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Born in Arad, Hungary. At 14 he started to work and in the evening he drew, decorating his room with his own pictures. A head of Moses, displayed in his uncle's store, attracted the attention of connoisseurs who arranged for the young man to study art, first in Budapest, and then in Vienna. Kaufmann's earliest works – historical paintings – are of no real importance. He achieved originality and strength only after discovering the shtetl. He traveled in Galicia, Poland, and the Ukraine from one village to another, making sketches. He had a meteoric career. Emperor Franz Josef bought The Rabbi's Visit and presented it to Vienna's Museum of Fine Art. Honors were bestowed upon the artist by the German emperor, and even the Russian czar. After his death his reputation declined. Kaufmann did not intend to open up new avenues of aesthetic perception; rather he wanted to tell stories or illustrate subjects of everyday Jewish life. His small genre paintings have definite charm, and his numerous portraits were executed with taste and skill. At the same time, his pictures are of considerable historical value, as they document the folkloristic aspects of the shtetl, and the shtibl (small synagogue) with ritual objects. Beyond this, he can be appreciated as a cultured observer who, with his sensitive brush, sought to reproduce every nuance of the people and objects he portrayed. His son Philip Kaufmann (1888–1969), who emigrated from Vienna to England in 1938, also achieved a reputation as a painter. (https://www.jewishvirtuallibrary.org/jsource/judaica/ejud_0002_0012_0_10898.html)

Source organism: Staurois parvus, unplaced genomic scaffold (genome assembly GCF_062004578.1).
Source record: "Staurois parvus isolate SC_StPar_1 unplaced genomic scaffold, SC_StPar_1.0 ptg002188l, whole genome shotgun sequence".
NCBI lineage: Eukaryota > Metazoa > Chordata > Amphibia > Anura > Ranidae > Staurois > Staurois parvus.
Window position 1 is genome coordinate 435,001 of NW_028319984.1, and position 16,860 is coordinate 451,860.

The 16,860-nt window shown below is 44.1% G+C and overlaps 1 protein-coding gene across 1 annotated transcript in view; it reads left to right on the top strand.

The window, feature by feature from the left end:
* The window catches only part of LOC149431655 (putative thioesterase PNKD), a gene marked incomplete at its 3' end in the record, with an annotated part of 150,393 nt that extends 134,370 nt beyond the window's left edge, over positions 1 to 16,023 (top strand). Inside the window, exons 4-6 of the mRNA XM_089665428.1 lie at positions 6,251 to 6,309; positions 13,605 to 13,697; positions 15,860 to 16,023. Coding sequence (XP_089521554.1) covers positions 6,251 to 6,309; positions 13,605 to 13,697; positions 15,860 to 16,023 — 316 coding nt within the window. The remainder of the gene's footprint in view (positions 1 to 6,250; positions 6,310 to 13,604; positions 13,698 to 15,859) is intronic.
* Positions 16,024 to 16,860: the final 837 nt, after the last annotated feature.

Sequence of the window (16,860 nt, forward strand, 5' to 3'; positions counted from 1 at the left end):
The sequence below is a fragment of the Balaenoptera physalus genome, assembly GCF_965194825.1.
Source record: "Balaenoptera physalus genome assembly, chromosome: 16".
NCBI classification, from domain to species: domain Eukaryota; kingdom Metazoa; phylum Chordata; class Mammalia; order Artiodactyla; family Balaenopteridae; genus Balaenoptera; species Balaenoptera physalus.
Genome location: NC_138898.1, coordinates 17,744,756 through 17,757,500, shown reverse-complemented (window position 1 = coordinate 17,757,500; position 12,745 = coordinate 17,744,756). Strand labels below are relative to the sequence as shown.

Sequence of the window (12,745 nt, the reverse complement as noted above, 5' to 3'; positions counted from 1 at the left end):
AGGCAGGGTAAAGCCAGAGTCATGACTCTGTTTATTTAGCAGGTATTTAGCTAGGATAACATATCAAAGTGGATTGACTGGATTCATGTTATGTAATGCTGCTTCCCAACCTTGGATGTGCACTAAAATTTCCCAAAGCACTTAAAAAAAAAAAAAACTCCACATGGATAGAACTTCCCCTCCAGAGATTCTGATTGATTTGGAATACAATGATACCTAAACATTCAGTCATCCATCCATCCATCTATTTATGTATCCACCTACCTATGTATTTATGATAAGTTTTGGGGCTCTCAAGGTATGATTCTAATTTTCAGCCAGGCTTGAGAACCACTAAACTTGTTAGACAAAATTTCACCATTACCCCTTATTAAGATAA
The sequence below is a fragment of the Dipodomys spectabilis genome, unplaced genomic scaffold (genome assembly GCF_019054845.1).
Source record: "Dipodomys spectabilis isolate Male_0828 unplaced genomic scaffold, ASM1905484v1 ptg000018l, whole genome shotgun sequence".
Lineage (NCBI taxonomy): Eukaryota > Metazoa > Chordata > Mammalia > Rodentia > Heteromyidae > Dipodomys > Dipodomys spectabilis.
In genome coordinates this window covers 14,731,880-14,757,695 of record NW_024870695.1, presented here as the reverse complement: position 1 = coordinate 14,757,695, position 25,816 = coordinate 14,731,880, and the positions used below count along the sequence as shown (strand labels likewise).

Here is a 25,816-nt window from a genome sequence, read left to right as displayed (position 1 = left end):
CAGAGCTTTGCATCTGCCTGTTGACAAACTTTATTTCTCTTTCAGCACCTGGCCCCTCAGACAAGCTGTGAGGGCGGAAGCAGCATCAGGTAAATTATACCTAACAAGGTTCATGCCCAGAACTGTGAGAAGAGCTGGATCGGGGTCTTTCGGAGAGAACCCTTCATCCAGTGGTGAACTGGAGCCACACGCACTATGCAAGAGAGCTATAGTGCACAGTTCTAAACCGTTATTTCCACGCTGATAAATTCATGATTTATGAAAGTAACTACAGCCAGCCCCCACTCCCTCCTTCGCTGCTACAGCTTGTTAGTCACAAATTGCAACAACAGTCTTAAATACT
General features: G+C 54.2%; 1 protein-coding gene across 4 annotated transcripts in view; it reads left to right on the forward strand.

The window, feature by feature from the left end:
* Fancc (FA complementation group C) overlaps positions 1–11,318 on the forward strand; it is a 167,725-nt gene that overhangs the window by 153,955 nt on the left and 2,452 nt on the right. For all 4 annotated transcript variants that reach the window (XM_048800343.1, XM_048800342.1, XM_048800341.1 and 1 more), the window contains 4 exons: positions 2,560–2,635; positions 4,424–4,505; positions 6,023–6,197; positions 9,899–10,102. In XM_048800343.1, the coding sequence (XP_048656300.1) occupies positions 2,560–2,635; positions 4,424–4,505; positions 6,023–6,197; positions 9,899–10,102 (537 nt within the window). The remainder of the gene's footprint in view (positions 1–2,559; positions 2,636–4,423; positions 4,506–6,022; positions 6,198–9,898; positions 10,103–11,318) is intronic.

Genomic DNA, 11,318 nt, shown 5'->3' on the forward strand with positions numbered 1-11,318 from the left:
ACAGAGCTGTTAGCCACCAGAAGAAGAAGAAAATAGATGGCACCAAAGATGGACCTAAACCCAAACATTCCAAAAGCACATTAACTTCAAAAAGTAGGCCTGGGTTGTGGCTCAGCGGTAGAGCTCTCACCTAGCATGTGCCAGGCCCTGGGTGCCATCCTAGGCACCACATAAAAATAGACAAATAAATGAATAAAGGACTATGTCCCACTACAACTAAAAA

It was in 1894 that Kaufmann made the first of many forays into the shtetls of Eastern Europe to record the culture of traditional Jews...
... According to Richard Cohen, Kaufmann was "involved in uncovering the inner spirit of the Eastern European Jews on their daily life and pursuits.... (http://www.artinconnu.com/2009/08/isidor-kaufmann-1853-1921.html)